Tackling the Challenges of Communal Living
(Image courtesy of GE Additive.)
The Low Impact Living Affordable (LILAC) community in Leeds, England, is one example of the communal housing that exists already today. Nazra Noushad wants to build on pre-existing projects like this one to create the comunal housing of tomorrow. (Image courtesy of LILAC.)


  • Faced with the difficulty of finding affordable housing for her first year of university, Nazra Noushad started research into the possibilities of communal housing. When she realized that options for communal spaces were limited, despite their utility, she created an online discussion to brainstorm the future of affordable and communal housing. Click the Collaborate tab to view.
  • Noushad's ideas sparked discussion among users on several collaborative solutions, from IOT-enabled sliding walls to hallways reimagined as meeting spaces.
  • The kind of communal housing envisioned in Noushad’s project is in high demand among millennials, for whom high housing costs and growing urban loneliness are making traditional housing less attractive. The communal housing that’s currently available is popular among millennials, but the options are few and far between.
  • Noushad hopes that her project will continue to grow and gather feedback, informing the communal houses of tomorrow.

Housing is expensive. Modern society can be isolating. One young engineering mind is working on a solution to both of these problems: communal housing.

Nazra Noushad started thinking about the possibilities of modular and communal housing when she was looking for housing to rent for her first year in university. The difficulty of finding affordable housing prompted her to look at alternative living arrangements like communal living.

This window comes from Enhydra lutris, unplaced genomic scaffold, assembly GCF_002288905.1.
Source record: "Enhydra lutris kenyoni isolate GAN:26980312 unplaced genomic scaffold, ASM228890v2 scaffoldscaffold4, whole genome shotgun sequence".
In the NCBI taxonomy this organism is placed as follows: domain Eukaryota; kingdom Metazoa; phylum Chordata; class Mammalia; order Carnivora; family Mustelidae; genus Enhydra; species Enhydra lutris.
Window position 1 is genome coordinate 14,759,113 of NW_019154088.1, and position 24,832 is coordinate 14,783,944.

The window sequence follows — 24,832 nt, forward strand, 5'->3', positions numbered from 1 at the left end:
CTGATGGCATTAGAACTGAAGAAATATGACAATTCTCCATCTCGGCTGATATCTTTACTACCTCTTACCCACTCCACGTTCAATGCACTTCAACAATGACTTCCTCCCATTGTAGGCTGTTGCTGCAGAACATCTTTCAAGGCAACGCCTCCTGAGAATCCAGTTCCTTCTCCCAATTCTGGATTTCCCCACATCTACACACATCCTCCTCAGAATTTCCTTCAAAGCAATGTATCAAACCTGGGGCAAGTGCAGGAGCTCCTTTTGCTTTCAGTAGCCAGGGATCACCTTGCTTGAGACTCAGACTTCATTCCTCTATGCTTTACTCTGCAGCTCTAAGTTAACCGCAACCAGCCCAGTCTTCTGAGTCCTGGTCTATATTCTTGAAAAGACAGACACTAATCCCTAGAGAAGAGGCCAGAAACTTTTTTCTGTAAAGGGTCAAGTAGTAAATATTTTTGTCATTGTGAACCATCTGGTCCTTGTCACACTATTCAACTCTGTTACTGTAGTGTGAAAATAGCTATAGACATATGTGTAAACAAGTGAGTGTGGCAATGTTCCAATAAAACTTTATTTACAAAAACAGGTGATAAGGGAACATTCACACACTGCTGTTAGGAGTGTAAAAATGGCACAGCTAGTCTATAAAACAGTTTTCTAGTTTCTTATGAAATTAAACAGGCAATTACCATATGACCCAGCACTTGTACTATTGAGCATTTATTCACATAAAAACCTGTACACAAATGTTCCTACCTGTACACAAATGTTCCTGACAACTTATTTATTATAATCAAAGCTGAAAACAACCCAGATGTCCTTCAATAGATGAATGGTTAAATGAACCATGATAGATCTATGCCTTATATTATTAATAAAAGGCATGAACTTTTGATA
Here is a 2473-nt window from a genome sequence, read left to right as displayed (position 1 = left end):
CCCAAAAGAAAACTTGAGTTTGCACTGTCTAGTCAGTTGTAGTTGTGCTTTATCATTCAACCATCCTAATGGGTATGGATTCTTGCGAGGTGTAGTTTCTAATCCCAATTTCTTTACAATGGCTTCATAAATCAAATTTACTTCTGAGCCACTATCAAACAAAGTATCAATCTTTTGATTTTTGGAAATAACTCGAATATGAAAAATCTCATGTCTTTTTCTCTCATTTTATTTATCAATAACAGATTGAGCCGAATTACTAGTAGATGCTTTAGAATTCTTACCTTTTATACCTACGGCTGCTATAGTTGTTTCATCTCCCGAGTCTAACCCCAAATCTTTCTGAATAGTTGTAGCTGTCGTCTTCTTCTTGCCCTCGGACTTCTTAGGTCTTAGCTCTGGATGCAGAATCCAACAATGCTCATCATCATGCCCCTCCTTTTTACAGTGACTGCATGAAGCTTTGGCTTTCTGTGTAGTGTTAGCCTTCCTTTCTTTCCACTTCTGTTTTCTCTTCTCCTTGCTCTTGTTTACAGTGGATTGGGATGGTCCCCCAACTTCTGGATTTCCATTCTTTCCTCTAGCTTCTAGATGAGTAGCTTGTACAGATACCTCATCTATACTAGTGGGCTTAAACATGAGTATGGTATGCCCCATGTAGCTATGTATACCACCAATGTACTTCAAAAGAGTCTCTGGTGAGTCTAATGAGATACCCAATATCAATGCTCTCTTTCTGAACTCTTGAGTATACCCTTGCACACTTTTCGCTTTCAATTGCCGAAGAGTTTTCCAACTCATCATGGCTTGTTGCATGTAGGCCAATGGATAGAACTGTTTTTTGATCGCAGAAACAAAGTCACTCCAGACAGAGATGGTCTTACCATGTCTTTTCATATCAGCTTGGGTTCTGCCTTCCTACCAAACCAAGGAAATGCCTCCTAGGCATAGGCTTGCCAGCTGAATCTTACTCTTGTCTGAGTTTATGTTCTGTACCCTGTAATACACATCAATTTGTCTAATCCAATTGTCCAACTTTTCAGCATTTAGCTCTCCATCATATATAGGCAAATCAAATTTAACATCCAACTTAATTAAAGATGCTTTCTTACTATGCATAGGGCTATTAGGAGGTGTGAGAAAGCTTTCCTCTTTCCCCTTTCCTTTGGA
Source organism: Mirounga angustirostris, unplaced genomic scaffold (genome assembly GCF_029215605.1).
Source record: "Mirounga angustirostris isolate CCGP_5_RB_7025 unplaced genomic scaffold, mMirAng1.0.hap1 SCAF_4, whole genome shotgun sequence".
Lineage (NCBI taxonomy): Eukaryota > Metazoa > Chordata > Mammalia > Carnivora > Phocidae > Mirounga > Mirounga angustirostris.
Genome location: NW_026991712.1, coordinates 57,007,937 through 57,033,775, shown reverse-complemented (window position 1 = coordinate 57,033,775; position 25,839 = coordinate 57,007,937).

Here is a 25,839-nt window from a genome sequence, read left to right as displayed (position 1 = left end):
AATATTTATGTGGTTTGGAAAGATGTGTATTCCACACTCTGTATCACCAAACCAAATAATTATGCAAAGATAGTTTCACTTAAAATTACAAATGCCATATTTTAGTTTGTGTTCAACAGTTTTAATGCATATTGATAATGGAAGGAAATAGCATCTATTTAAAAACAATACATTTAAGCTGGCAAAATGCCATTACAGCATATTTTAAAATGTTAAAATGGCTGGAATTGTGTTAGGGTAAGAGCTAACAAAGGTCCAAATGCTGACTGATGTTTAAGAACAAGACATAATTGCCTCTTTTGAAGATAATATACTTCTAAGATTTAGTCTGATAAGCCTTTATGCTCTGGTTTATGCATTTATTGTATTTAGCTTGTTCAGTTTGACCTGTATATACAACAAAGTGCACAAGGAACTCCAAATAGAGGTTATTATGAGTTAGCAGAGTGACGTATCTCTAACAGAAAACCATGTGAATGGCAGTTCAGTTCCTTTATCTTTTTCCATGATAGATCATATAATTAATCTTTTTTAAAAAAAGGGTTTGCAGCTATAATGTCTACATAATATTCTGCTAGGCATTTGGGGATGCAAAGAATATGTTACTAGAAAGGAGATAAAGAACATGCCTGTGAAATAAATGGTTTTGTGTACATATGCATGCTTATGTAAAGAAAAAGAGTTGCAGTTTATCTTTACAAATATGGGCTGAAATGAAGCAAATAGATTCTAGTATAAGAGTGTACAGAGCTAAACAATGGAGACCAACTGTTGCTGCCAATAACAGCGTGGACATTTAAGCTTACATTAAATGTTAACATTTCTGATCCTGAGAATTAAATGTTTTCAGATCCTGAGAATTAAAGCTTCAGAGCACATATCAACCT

"When I first had the idea of modular homes and communal spaces, and I started to realize "Wow, this might actually work," it was so insane to look around and realize that it doesn't exist," said Noushad, who is currently taking a gap year before entering The University of Toronto’s computer science program to work with The Knowledge Society. "The more I talked to others and started to bounce ideas off of them, I realized that this makes so much sense and would help so many people." So Noushad created a project within the ProjectBoard community to brainstorm creative solutions to the problem of inexpensive housing.

Noushad’s used the community’s wide-open whiteboard space to structure a discussion that looks more like an ecosystem. Instead of an orderly, line-by-line discussion, Noushad arranged hubs for different areas of the discussion (i.e. kitchen solutions vs. bathroom ideas), where users could leave comments and links in “chains” of comments around the hubs. She also included a corner for “crazy ideas,” and added bright yellow “bubbles” next to the ideas she specifically needed help developing.

"When I'm sketching things out on paper, I never structure these things linearly,” Noushad said. “[ProjectBoard] didn't make me feel restricted or constrained to a certain way of structuring my thoughts or ideas, and essentially allowed other people to comment or collaborate along with these ideas.”

As part of the ProjectBoard, users collaborated on a possible interior model of a communal house. (Image courtesy of ProjectBoard.)

The community enthusiastically took on Noushad’s mission, creating a web of ideas crisscrossing the white board. They have been particularly excited about her idea of sliding walls to allow residents to adjust room sizes as necessary, linking sound-dampening materials, and suggesting possible uses for IOT in controlling the walls. Users have also discussed shared kitchens, bathroom placement, appropriate building choices, and how to create welcoming communal environments to work in.